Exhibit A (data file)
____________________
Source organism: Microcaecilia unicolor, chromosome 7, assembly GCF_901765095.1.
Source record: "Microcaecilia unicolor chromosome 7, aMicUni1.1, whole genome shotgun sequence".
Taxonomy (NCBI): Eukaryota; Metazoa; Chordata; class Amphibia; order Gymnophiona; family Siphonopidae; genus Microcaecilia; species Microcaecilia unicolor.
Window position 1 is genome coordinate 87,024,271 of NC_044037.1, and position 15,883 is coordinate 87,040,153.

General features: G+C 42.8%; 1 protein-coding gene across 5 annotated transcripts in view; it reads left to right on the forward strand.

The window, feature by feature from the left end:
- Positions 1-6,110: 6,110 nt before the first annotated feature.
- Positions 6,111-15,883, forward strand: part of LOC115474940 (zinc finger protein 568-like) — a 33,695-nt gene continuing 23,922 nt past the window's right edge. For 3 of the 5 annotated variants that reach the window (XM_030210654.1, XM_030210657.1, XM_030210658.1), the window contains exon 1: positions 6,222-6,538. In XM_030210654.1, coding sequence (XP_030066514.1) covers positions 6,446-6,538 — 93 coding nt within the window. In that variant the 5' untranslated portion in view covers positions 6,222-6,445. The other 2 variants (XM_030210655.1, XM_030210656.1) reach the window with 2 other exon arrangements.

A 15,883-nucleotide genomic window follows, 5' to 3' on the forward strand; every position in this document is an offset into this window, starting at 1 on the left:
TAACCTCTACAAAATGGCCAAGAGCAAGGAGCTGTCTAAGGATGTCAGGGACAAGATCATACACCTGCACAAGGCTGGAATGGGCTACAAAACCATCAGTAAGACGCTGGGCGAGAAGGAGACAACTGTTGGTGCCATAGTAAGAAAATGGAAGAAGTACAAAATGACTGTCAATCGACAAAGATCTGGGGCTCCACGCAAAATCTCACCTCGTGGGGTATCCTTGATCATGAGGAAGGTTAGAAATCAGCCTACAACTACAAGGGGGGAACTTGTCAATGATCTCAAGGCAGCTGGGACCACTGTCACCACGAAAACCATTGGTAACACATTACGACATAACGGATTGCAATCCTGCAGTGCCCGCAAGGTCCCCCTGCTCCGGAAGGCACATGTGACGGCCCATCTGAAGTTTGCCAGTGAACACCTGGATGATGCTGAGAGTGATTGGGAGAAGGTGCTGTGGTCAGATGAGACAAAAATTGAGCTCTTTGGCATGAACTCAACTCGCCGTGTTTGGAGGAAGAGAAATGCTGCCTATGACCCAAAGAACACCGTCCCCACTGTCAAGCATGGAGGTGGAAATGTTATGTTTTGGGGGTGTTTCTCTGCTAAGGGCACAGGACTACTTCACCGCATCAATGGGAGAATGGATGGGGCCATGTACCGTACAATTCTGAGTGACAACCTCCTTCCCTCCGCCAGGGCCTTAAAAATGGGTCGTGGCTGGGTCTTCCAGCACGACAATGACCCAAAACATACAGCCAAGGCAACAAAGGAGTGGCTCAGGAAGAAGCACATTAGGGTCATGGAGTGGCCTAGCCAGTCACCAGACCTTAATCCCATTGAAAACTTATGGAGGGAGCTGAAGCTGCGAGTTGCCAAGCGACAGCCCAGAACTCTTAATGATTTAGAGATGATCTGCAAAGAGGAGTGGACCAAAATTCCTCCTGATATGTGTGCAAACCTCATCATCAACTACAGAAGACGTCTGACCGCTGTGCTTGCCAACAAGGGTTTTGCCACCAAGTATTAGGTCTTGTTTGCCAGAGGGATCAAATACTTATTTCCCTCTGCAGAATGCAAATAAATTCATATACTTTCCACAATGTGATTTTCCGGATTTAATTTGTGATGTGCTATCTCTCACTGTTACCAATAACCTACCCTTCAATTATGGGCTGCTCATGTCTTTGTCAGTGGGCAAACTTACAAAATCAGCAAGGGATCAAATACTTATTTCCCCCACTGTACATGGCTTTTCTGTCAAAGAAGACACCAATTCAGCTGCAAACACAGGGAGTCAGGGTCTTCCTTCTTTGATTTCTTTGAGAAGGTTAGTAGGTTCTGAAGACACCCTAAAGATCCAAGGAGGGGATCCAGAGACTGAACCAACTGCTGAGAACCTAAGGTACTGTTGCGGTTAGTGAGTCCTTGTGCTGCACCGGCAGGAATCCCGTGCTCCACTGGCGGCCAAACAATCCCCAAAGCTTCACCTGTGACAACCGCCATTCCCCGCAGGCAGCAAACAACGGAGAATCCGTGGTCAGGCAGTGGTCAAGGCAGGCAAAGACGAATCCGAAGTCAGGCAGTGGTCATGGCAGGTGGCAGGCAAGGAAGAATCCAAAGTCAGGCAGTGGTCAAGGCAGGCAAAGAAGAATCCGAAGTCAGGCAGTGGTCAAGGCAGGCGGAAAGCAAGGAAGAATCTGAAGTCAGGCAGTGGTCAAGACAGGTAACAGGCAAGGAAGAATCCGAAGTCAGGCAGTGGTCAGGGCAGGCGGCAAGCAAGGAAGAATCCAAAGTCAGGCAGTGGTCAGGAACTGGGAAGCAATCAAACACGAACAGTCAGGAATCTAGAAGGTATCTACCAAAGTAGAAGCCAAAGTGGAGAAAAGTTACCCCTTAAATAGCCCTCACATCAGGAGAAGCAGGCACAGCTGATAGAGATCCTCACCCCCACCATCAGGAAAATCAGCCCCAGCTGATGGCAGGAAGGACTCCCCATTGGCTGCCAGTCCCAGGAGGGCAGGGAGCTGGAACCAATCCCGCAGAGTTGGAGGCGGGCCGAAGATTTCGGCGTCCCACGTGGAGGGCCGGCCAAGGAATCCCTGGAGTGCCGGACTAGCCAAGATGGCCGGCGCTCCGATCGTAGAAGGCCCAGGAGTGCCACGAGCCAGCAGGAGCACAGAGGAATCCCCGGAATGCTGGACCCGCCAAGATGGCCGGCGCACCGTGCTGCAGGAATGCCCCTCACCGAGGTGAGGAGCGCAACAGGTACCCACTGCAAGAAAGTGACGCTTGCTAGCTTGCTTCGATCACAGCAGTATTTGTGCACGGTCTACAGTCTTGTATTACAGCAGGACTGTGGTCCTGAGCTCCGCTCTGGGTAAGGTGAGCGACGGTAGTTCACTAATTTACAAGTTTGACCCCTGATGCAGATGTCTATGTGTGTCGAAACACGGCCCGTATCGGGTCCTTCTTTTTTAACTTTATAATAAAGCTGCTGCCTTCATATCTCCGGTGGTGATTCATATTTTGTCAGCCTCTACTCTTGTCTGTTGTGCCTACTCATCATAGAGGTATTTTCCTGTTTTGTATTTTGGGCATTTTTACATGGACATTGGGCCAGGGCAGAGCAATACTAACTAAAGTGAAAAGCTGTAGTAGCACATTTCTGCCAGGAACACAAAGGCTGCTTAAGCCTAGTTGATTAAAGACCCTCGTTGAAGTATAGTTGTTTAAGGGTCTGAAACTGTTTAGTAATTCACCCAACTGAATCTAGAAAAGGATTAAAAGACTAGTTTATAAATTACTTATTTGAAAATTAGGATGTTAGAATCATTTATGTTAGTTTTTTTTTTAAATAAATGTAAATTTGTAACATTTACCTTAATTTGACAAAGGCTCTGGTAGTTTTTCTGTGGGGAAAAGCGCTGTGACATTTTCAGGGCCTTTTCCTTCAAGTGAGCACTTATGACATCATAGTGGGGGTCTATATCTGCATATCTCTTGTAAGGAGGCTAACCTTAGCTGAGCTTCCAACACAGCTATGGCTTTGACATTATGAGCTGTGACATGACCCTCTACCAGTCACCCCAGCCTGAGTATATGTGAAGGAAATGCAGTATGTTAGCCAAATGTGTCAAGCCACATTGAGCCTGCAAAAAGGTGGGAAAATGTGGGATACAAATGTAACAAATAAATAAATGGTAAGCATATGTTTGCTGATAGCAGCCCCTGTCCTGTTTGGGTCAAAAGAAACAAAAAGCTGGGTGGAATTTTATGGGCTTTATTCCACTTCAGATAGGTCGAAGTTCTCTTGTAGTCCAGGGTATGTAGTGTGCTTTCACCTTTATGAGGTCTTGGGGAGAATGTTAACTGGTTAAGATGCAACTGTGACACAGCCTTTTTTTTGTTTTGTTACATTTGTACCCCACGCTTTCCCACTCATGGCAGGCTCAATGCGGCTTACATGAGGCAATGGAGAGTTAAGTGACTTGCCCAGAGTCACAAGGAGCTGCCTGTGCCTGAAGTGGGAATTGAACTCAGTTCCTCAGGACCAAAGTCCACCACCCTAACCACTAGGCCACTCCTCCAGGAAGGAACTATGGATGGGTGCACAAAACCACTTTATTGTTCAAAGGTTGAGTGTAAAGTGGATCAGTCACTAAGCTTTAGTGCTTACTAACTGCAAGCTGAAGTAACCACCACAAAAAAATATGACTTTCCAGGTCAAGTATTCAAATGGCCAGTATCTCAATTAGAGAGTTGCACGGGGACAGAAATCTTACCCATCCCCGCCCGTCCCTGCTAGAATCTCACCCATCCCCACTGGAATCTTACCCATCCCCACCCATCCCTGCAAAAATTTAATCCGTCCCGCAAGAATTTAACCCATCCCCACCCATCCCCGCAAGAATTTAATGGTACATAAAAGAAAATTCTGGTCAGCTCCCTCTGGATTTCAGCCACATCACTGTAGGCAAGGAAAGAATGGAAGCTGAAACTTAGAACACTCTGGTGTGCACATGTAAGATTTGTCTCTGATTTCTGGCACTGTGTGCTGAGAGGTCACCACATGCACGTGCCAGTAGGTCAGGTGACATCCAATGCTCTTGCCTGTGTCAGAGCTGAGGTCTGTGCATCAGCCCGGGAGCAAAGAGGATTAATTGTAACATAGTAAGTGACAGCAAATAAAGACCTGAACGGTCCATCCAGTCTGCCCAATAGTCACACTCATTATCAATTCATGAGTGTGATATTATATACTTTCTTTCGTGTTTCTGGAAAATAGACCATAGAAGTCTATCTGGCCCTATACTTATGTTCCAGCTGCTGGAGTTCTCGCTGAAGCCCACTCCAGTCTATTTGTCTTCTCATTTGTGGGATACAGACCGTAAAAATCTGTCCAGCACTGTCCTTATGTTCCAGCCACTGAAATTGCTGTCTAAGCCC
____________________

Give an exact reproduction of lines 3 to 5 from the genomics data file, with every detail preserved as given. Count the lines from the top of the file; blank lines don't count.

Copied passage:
Taxonomy (NCBI): Eukaryota; Metazoa; Chordata; class Amphibia; order Gymnophiona; family Siphonopidae; genus Microcaecilia; species Microcaecilia unicolor.
Window position 1 is genome coordinate 87,024,271 of NC_044037.1, and position 15,883 is coordinate 87,040,153.

General features: G+C 42.8%; 1 protein-coding gene across 5 annotated transcripts in view; it reads left to right on the forward strand.